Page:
This is one article in a series of Sundance coverage. Follow The Daily’s reviews of select Sundance films every day last week, extending through this week.
Sundance is known for its narrative fiction films, but the festival showcases a surprisingly large variety of films, including documentaries and unique types of films and media. I have reviewed three pieces — two films, one TV series — that I saw at Sundance and found worth noting.
“Narcissister Organ Player”
A half-documentary, half-performance piece from performance artist Narcissister, the also half-eponymous “Narcissister Organ Player” provides a careful look at the dancer and now-filmmaker. Narcissister chooses to always keep half of her face hidden by some sort of mask, choosing to cover childhood photos of herself that appear in the film. She prefers to remain a private person, partially to protect her privacy but also to remain in this explicit character.
The organs that “Narcissister Organ Player” so chooses to discuss are in fact not instruments but rather bodily organs. The film is a compilation of performance excerpts from her piece, Organ Player, in which she crawls in and out of various oversized models of female genitalia, incorporating messy physical art and complex costume changes that illustrate birth to death, love and transformation. While I had seen many Sundance pieces that address heavy themes, “Organ Player” was by far the one with the most explicit sexual content. Nevertheless, Narcissister’s art appears to essentially desexualize even the most sexual of themes and visuals, normalizing the female form. I could feel the tenseness in the audience when she first began to remove clothing, then a loosening as the film went on with more and more emotionally dense portions, and viewers began to relax and embrace it.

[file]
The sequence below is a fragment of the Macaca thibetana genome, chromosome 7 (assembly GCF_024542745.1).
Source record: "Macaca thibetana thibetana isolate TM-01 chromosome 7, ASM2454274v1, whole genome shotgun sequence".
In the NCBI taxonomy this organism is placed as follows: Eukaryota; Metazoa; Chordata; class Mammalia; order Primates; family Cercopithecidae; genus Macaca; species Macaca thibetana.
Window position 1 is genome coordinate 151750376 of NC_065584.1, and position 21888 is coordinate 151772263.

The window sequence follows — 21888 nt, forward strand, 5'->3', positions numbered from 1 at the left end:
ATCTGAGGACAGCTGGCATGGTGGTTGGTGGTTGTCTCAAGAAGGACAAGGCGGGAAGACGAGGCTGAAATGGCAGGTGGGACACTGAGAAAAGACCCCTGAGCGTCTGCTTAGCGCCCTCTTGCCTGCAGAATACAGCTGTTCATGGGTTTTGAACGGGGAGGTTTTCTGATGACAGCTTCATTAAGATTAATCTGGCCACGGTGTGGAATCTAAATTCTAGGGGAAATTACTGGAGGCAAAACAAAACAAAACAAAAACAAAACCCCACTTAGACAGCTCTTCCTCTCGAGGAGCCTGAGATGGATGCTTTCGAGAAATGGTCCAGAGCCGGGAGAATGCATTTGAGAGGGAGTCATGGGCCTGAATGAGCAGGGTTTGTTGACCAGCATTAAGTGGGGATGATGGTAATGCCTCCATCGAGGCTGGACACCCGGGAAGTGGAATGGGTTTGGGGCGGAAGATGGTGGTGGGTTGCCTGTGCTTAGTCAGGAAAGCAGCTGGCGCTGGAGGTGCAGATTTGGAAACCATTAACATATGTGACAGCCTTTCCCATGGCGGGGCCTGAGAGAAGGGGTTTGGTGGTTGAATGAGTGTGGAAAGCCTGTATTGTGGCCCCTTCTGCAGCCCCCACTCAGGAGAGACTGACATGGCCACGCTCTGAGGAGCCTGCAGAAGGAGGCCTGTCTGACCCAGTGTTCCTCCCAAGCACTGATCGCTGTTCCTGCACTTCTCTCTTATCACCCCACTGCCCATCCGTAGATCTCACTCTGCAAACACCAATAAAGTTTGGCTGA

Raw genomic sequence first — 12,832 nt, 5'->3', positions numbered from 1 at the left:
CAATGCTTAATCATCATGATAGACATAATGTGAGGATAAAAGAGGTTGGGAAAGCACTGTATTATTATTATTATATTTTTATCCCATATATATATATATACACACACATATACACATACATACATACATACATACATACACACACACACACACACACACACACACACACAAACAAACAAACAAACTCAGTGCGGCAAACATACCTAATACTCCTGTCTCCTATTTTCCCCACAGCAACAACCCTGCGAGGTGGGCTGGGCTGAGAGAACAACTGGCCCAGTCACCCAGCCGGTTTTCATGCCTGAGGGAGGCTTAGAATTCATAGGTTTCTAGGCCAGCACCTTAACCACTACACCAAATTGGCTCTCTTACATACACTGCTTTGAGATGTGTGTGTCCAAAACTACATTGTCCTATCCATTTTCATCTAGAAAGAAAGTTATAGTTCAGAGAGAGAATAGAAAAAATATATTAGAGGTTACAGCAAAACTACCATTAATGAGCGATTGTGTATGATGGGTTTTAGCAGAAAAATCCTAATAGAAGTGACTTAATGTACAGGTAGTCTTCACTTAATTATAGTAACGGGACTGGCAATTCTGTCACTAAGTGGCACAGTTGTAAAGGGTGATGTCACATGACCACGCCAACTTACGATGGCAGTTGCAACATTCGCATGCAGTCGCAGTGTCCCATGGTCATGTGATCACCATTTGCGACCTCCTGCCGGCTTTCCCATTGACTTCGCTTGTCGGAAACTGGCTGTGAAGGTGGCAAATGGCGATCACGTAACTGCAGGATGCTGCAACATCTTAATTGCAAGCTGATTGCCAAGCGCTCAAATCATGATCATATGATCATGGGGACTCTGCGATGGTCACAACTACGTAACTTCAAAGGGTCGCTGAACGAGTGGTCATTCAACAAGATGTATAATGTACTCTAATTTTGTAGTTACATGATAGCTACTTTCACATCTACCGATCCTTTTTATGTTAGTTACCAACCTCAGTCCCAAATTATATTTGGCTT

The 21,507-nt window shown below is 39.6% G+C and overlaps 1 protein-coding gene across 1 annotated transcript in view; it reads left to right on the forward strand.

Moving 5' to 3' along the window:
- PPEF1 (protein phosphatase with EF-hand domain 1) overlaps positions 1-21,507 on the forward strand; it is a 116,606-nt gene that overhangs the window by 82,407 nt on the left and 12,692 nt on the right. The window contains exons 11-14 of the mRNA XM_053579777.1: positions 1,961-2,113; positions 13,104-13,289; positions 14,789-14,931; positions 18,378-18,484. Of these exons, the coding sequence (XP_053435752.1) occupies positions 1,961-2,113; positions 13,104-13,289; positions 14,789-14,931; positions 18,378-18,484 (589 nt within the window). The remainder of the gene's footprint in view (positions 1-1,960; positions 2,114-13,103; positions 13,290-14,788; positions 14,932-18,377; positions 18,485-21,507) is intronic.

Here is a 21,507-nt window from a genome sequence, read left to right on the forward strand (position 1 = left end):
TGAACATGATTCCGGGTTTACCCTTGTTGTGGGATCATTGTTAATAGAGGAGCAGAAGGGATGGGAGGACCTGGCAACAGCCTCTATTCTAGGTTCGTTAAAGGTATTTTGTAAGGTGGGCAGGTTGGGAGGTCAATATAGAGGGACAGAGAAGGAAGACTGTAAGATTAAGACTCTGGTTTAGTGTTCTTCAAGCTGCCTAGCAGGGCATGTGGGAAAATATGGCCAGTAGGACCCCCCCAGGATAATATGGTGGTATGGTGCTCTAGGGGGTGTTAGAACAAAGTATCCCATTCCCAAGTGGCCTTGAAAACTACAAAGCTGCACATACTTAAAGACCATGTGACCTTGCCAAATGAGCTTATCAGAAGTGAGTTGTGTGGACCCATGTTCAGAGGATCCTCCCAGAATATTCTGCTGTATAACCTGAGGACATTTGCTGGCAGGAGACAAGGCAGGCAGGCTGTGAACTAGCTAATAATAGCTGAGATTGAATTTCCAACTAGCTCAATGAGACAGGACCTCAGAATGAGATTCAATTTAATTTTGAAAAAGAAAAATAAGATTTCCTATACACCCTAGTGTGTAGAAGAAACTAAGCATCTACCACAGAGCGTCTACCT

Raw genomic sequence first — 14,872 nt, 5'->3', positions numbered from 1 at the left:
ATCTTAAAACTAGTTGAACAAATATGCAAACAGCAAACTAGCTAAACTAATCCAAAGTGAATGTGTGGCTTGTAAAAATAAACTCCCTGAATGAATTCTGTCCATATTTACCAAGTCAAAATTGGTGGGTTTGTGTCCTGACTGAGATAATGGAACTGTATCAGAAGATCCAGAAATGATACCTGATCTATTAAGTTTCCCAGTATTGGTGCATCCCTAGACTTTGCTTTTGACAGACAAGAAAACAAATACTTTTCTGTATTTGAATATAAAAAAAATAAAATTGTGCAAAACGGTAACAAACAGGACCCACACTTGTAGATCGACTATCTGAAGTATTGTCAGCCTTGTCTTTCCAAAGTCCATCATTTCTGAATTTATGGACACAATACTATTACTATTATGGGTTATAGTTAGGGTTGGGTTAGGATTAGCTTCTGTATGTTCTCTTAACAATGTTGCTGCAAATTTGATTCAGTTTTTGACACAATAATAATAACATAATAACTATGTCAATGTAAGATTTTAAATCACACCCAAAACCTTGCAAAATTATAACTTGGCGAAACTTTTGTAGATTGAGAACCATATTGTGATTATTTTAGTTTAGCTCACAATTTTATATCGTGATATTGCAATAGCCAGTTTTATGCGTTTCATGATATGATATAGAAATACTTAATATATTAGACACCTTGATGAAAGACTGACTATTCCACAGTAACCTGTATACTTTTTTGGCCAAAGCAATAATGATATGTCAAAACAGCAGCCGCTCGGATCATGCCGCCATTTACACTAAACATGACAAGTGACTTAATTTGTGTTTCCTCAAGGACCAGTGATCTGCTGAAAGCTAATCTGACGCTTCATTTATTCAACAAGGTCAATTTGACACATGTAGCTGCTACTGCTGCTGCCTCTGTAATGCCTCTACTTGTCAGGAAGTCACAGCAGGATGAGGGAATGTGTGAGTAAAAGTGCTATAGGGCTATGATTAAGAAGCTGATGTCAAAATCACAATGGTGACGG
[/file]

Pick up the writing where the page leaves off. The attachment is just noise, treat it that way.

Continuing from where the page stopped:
“Organ Player” also incorporates small pieces of the artist’s life. As a woman of color, Narcissister’s name comes from the idea of being a narcissist and a sister together — a certain kind of personal narcissism in hiding her face and protecting her own privacy but also being a sister in solidarity. Film clips that were originally filmed by Narcissister’s brother, especially ones of her mother, provided a look at Narcissister’s background and her upbringing and how they influence her work today. The coupling of very personal material from an artist who feels so separate from her identity as the Narcissister character was a fascinating juxtaposition alongside the extremely visceral art that Narcissister, as the artist, creates.
During Narcissister’s talkback after the film, she talked about distancing herself from the Narcissister character and the desire to keep these separate. She wore her signature mask during the discussion, but her soft-spoken, polite nature punctuated my thoughts. Narcissister’s performance art is heavily theatrical, and she is able to deliver a political and social message in it — maybe because she can keep her art and her identity separate.